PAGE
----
By the time of our next shot at this tournament (see part 1 here) Jimmy McGrory had been moved upstairs and Big Jock was in charge of the team (with Robert Kelly firmly instructed by the new manager to keep his nose out of team matters – a crucial step).
Celtic qualified as cup winners after our dramatic final win over Dunfermline in 1965. The importance of that cup win can be gauged by the fact that the largest framed photograph in Jock Stein’s office at Celtic park was of the team celebrating this victory carrying Billy McNeill shoulder high in triumph. This was where it all started.
The incentive to win the Cup Winners’ Cup in season 65-66 came not only from a desire to put right what had happened in Budapest but also because Hampden would stage the final; reach that and it would be like a home game.
Our campaign started with a tie against the marvellously named Dutch team Go-Ahead Deventer. A 6-0 win in Holland, thanks to a Bobby Lennox hat-trick, added to a 1-0 home win saw us progress to the second round with a degree of comfort.
There, we were paired us with Danish side AGF Aarhus. Again our progress through was fairly comfortable as we won both games, 2-0 at home and 1-0 away.
But the quarter final, which saw Celtic journey for the first time to the Soviet Union to face Dynamo Kiev, was an altogether more complicated affair. Whilst the home game was a comfortable 3-0 voctory (Bobby Murdoch scoring twice, Tommy Gemmell got the other) the return leg developed in to a real pantomime. January in the Ukraine is a time of harsh weather. Just ask Napoleon and Hitler if you don’t believe me. Temperatures plummet and football is simply not possible. The league is normally shut down during this time and given these conditions Dynamo approached Celtic and asked if they objected to the game being moved to the more temperate location of Tblisi. Celtic agreed, despite the fact that Tblisi is even further east than Kiev, only 150 km from the Turkish border.
But that was when the fun began. The Soviet authorities objected not only to Celtic’s choice of airline (Aer Lingus, the personal choice of Bob Kelly) but also made the bizarre request that any flight be routed through Moscow.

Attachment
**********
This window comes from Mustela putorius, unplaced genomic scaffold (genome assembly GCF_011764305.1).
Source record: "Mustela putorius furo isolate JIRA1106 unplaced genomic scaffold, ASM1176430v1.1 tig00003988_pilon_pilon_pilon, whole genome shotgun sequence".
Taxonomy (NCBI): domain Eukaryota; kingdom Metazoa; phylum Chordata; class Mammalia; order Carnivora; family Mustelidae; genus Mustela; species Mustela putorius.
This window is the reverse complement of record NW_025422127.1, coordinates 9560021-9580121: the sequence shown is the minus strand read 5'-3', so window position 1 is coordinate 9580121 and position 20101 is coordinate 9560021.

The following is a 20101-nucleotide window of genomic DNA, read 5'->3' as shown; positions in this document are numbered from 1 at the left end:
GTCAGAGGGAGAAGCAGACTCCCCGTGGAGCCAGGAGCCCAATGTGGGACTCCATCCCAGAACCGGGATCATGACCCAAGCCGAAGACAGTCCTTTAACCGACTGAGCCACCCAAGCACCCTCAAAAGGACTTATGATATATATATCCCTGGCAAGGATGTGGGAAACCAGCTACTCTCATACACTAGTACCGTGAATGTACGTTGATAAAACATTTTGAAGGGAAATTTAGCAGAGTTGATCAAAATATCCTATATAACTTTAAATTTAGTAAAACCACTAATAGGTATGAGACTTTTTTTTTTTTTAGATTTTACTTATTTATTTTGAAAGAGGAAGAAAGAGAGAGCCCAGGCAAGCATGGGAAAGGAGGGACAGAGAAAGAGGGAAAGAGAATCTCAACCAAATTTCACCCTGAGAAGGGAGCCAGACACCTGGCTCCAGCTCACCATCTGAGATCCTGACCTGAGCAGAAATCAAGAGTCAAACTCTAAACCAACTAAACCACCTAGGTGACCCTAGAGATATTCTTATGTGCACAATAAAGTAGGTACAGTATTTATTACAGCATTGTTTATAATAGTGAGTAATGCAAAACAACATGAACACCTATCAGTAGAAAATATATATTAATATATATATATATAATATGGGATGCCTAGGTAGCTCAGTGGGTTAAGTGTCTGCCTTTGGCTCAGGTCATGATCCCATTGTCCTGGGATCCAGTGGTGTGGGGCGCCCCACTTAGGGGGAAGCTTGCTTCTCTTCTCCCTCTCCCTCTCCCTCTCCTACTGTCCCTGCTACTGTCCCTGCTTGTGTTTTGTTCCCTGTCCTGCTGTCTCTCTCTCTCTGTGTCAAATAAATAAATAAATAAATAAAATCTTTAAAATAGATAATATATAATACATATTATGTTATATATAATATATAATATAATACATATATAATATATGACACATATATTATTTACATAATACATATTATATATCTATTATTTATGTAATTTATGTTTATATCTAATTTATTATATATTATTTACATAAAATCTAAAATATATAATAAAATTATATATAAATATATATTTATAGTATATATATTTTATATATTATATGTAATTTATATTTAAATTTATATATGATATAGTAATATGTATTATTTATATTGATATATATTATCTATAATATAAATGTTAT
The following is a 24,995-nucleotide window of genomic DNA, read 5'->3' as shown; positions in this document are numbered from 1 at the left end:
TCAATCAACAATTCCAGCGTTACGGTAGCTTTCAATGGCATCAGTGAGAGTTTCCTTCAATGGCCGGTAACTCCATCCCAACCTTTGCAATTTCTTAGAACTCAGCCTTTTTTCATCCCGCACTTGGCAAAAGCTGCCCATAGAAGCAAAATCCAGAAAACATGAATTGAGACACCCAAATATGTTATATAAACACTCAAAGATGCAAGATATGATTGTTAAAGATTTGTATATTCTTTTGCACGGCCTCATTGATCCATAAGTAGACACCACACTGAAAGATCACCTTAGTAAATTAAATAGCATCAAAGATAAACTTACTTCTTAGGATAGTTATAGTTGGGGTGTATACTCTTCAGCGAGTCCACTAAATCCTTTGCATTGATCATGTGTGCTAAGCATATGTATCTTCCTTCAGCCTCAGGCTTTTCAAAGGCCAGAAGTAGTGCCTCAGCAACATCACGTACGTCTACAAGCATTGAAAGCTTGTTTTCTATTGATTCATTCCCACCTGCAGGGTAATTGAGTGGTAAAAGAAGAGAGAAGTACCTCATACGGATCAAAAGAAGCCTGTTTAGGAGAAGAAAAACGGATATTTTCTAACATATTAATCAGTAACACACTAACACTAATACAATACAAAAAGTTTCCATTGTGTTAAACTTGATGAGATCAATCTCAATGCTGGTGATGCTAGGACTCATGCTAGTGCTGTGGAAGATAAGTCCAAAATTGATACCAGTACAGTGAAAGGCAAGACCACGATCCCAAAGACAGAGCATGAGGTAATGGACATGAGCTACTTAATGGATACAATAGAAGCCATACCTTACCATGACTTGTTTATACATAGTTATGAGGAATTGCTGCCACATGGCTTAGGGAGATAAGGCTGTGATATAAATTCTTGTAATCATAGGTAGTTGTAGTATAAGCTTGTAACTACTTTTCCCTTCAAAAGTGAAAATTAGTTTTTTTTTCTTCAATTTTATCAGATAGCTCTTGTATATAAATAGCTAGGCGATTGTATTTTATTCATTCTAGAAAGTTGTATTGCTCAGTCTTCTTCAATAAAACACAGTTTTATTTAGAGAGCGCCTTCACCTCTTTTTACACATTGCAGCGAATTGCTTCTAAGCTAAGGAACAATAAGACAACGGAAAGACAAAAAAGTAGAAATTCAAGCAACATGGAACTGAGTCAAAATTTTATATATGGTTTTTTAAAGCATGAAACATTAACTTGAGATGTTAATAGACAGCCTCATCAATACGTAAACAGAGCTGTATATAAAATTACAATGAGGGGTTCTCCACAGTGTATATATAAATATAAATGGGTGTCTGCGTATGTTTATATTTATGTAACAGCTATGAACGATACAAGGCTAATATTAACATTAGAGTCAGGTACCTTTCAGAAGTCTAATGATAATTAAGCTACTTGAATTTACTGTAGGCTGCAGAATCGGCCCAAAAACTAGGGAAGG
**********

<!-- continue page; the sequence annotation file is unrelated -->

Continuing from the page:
The journey out went well enough – the team even posed for a photograph in the snow during the stopover in Moscow – and the game certainly enhanced our growing reputation as Celtic finished with a well deserved 1-1 draw, despite the sending off of Jim Craig, Gemmell scoring the goal.
However the return journey became a nightmare: catering mix ups, weather problems and technical faults all conspired to delay the team’s return, the result being that the full journey took 48 hours. The final leg of the trip was made on a replacement plane that Aer Lingus had to divert from one of their scheduled flights to collect the team from Sweden!
But the resulting discomfort following the Kiev trip was nothing compared to the sense of frustration felt after the next round.
The semi final was a ‘Battle of Britain’ affair which saw Jock Stein’s Celtic take on Bill Shankly’s Liverpool. The first leg at Celtic Park finished 1-0 to the home team in front of an official record attendance for a midweek match at Celtic Park of 80,000, Bobby Lennox bagging the goal. But the return leg was to end on a controversial note.
Liverpool were leading 2-0 going into the last minute when Lennox again scored only to have his effort ruled out for offside. The official in question later confessed that he simply hadn’t believed that a player could be as quick as Lennox, but having seen the goal again on television he admitted that it was a legitimate strike.
Lennox himself remembered the tie for Graham McColl in his book ‘Celtic in Europe’:
“We played really well in Glasgow and made quite a few chances. We should have put it beyond them that night and didn’t. It was a nice night in Glasgow; the park was quite hard but quite firm. Down there it was the complete opposite. The pitch was heavy and they probably played better against us. They got their two goals within a few minutes of each other early in the second half. The first goal was a free-kick which just took a deflection – it clipped the inside of the wall.”
That 60th minute Tommy Smith strike was followed by a scoring header five minutes later by Geoff Strong. It remained 2-0 to Liverpool when, close to full-time, Bobby Lennox darted on to the ball and, sharp as ever, turned it into the Liverpool net. That would have levelled the tie at 2-2 and forced a play-off but referee Josef Hannet of Belgium disallowed it for offside.
“We were all raging,” recalls Lennox of that incident. “Loads of bottles came on to the field from the Celtic supporters and the referee stopped the game for a while. There was also a load of shouting a bawling in the tunnel at full-time, handbags and things like that – it was just emotions running high. We got the ‘goal’ late on, which everybody remembers. We should have been in the final really. We should also have beaten them convincingly in Glasgow so we were unlucky not to be in the final.”
It was a frustrating and ugly way to finish what had been a superb European run, although better things were just over the horizon.
As for the Cup Winners Cup, it would be a full 10 years before we took part in it again.